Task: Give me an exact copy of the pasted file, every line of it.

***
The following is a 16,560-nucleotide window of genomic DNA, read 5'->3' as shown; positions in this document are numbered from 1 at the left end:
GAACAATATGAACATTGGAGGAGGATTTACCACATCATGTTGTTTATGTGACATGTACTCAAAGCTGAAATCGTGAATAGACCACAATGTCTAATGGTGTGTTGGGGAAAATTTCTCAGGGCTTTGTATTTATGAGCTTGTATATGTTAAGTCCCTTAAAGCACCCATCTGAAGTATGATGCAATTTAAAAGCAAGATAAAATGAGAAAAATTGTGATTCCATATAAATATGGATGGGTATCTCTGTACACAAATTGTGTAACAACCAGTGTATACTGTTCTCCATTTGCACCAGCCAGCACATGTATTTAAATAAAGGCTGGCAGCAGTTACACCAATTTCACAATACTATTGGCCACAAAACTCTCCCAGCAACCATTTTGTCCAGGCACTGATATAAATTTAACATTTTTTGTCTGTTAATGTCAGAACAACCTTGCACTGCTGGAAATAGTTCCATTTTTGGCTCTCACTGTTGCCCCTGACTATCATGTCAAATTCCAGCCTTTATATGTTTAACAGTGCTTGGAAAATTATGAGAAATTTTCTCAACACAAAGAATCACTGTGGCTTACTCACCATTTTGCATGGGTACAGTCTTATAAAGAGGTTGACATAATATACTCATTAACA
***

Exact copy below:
The following is a 16,560-nucleotide window of genomic DNA, read 5'->3' as shown; positions in this document are numbered from 1 at the left end:
GAACAATATGAACATTGGAGGAGGATTTACCACATCATGTTGTTTATGTGACATGTACTCAAAGCTGAAATCGTGAATAGACCACAATGTCTAATGGTGTGTTGGGGAAAATTTCTCAGGGCTTTGTATTTATGAGCTTGTATATGTTAAGTCCCTTAAAGCACCCATCTGAAGTATGATGCAATTTAAAAGCAAGATAAAATGAGAAAAATTGTGATTCCATATAAATATGGATGGGTATCTCTGTACACAAATTGTGTAACAACCAGTGTATACTGTTCTCCATTTGCACCAGCCAGCACATGTATTTAAATAAAGGCTGGCAGCAGTTACACCAATTTCACAATACTATTGGCCACAAAACTCTCCCAGCAACCATTTTGTCCAGGCACTGATATAAATTTAACATTTTTTGTCTGTTAATGTCAGAACAACCTTGCACTGCTGGAAATAGTTCCATTTTTGGCTCTCACTGTTGCCCCTGACTATCATGTCAAATTCCAGCCTTTATATGTTTAACAGTGCTTGGAAAATTATGAGAAATTTTCTCAACACAAAGAATCACTGTGGCTTACTCACCATTTTGCATGGGTACAGTCTTATAAAGAGGTTGACATAATATACTCATTAACA